5 Estate Planning Moves You Must Make to Leave a Legacy For Your Family

BY: - 16 Mar '18 | Money

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Recently, I got off the phone with my mom, who shared some family updates— the on-goings of our family in the States, Antigua, and Tobago. Most of the news was positive; one piece wasn’t so positive, though. I learned that a family member was at the beginning stages of a debilitating mental and physical illness.

When I hear about illness, I can’t help but think about death. And when I think about death, I can’t help but think about estate planning. I hope that my older and not-so-healthy family members have their affairs in order. Hearing news like this reminds me that I need to take care of my affairs while I have youth and health on my side. In other words, I realized that I needed to get on the ball about estate planning.

Estate planning is the collection of preparation tasks that serve to manage an individual’s asset base in the event of his or her incapacitation or death, including the bequest of assets to heirs and the settlement of estate taxes. Most estate plans are set up with the help of an attorney experienced in estate law.

Despite the images that movies and television promote, estate planning isn’t exclusively for the wealthy or the old. We all need clear guidelines, orders, and plans for when we die or in case we become disabled, no matter our income level or the value of our estate. And the sooner you start getting your estate affairs in order, the more peace of mind you will have, the less confusion there will be, and the higher the chances that generational wealth will be passed down to the intended recipients with less contention and drama. When you sit with an experienced estate-planning attorney, please ensure that you plan to complete the following major estate-planning tasks.

Draft a will or testament, which is a legal declaration by which a person names one or more persons to manage his estate and provides for the distribution of his property at death. Limit estate taxes by setting up trust accounts in the name of beneficiaries, who are the individuals designated as the recipients of funds or other property under a will, trust, or insurance policy.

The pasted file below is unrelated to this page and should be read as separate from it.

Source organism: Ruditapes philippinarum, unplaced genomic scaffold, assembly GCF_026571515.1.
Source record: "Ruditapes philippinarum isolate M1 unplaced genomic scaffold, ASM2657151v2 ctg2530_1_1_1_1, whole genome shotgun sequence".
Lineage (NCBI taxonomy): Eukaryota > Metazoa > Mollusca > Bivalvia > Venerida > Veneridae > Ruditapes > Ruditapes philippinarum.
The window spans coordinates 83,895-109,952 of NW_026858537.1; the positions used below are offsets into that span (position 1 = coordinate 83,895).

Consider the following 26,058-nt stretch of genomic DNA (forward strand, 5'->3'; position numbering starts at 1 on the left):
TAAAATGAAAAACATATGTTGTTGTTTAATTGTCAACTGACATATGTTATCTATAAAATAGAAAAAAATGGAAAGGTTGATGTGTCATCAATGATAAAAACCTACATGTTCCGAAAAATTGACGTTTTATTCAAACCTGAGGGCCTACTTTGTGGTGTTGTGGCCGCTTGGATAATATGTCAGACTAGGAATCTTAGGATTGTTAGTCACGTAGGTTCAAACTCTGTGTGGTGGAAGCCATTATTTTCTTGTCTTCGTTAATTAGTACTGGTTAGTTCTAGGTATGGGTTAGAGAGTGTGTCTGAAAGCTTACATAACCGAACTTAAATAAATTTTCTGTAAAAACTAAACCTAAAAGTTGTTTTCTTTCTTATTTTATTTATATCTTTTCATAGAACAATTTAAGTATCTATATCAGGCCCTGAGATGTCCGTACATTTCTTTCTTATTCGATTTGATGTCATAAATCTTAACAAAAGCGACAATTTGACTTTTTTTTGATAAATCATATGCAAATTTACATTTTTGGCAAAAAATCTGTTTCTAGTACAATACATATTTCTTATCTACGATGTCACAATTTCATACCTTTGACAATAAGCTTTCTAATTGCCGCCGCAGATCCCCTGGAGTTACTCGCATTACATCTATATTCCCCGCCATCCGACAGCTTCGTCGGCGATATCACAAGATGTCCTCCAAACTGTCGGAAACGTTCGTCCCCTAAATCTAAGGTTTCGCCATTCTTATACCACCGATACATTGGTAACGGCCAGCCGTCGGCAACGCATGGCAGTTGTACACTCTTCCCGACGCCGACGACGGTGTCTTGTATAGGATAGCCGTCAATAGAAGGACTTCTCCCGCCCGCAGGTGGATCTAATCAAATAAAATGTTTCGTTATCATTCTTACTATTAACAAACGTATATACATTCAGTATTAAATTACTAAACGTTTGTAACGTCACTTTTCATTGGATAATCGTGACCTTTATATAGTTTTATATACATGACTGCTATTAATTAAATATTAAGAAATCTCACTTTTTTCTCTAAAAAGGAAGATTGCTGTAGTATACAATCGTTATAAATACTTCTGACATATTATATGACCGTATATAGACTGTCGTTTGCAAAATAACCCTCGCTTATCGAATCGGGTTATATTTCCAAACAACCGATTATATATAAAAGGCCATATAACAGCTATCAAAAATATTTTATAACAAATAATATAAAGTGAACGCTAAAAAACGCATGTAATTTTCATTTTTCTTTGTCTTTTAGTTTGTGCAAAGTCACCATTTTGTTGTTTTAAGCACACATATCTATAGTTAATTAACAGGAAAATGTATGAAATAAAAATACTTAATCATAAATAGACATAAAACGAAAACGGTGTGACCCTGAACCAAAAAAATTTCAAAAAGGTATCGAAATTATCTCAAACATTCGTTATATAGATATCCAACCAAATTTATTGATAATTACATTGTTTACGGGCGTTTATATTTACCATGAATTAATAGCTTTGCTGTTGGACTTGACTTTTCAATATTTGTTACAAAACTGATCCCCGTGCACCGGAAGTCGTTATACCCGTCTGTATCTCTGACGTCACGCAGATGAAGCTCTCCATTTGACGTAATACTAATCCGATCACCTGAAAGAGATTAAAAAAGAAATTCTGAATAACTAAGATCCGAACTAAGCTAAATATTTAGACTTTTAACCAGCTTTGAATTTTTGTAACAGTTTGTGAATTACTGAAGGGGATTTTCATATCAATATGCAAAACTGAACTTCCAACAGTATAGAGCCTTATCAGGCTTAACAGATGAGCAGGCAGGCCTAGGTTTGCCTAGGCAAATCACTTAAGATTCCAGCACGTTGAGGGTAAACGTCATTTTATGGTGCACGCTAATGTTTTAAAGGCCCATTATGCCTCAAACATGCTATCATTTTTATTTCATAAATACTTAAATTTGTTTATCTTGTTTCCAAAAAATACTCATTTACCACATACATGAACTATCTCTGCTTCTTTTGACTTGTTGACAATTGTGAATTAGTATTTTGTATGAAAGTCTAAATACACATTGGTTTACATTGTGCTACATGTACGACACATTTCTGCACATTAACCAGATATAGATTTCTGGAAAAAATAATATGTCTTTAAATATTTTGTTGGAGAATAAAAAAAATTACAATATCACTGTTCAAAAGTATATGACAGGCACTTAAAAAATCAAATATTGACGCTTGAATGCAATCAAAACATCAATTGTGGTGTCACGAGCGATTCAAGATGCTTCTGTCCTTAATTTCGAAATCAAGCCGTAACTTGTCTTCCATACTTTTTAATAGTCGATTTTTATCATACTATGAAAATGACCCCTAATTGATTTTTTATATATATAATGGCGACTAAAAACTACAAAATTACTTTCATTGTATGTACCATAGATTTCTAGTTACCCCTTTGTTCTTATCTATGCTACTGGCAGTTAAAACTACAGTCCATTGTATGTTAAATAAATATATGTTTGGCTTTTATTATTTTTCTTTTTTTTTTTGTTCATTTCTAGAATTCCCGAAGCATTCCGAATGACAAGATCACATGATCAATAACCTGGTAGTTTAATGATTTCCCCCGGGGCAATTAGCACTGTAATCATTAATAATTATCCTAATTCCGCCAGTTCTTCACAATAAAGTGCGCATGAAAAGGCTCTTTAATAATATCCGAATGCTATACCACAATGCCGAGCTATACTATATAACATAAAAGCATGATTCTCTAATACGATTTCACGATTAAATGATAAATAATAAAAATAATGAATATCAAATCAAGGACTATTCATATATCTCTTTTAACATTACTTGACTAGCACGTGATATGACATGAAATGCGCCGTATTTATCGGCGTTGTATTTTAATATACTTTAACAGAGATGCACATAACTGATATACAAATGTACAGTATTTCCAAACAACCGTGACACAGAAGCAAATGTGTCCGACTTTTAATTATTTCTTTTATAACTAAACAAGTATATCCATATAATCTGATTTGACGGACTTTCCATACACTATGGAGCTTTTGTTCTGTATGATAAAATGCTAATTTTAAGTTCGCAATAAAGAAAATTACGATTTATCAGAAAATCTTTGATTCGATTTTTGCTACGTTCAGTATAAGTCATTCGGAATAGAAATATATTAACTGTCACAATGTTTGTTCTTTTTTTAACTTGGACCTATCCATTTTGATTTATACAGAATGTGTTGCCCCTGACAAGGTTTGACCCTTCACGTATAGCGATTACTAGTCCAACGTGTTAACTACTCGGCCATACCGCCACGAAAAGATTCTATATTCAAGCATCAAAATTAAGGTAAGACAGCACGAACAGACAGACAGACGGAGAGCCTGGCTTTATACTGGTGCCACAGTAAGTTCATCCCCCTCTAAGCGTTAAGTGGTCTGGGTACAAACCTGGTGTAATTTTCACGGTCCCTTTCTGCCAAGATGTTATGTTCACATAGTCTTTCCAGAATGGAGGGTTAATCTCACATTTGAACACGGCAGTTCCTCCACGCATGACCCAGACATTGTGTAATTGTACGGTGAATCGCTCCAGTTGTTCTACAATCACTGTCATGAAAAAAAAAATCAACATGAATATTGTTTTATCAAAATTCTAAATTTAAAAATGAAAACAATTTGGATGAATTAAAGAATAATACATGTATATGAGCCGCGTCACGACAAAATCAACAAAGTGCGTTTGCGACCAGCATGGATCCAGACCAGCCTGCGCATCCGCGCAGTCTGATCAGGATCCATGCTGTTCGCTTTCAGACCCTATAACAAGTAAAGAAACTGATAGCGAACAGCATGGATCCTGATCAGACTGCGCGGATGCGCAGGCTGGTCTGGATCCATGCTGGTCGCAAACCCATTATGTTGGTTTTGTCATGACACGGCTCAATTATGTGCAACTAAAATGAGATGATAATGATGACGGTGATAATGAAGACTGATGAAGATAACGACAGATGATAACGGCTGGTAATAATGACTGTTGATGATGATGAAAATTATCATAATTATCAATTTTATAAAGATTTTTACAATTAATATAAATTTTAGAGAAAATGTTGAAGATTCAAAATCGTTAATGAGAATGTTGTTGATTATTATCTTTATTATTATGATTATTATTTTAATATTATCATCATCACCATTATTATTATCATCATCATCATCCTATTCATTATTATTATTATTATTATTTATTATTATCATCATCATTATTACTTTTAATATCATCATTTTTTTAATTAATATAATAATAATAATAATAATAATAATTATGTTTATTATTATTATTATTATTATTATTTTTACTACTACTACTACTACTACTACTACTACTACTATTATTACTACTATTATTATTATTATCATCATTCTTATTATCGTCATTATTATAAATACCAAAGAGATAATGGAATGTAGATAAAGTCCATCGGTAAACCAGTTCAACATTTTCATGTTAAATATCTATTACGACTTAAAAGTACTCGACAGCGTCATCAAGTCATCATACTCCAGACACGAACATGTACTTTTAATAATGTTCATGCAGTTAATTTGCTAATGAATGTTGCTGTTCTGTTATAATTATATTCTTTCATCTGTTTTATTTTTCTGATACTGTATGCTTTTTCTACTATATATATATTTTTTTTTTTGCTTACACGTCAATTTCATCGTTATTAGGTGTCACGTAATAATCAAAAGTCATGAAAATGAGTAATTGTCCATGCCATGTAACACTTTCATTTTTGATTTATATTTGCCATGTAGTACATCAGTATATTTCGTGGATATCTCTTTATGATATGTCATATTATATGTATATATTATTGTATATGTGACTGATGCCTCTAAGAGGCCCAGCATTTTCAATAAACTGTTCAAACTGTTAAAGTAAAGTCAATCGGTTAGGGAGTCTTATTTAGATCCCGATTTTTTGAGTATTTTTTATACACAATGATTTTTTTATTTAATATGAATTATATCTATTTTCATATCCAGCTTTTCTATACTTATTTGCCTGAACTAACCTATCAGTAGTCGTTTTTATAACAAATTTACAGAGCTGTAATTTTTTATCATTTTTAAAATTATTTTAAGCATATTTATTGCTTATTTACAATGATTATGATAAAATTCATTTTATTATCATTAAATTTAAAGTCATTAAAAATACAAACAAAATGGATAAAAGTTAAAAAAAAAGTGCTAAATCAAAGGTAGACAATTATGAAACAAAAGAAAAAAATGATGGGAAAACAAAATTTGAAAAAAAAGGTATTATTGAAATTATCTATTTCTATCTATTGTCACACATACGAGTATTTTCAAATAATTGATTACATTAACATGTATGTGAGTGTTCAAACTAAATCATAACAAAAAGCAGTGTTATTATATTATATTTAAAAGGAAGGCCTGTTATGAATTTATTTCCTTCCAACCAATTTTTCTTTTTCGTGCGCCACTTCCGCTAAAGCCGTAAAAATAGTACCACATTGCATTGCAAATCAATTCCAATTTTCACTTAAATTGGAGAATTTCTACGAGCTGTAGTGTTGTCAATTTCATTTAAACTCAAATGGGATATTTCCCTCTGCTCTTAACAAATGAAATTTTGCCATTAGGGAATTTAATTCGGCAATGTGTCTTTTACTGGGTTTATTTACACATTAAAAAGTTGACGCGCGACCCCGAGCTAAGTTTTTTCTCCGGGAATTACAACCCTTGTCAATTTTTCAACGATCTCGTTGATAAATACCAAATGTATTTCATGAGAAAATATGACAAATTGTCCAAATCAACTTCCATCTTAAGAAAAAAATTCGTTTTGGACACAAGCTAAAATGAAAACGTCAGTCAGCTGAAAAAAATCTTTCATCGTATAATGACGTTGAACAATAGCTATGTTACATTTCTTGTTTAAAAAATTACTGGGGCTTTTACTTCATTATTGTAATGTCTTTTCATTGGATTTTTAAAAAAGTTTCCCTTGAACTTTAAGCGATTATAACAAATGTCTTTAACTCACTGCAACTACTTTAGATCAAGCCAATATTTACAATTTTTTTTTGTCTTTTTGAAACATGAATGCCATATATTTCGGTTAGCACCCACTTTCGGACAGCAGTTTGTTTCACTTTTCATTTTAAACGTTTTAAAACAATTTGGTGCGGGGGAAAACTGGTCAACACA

Establish a guardian for your dependents and make sure the individual or couple you choose shares your views, is financially sound, and is genuinely willing to raise children. As with all designations, a backup or contingent individual or family should be named as well. Absent these designations, a court could become involved and could rule that your children live with a family member that you wouldn’t have approved of. In extreme cases, the court could mandate that your children become wards of the state.

Name an executor of the estate to oversee the terms of the will. An executor is defined as the person named to distribute a deceased person’s property that passes under his or her will and who arranges for the payment of debts and expenses. Some of the other responsibilities of the executor may include, but are not limited to, getting a copy of the will and filing it with the local probate court; notifying banks, credit card companies, and government agencies like the Social Security Administration of the decedent’s death; setting up a bank account for incoming funds and to pay any ongoing bills; filing an inventory of the estate’s assets with the court; maintaining property until it can be distributed or sold; paying the estate’s debts and taxes; distributing assets; disposing of other property; and representing the estate in court, if necessary.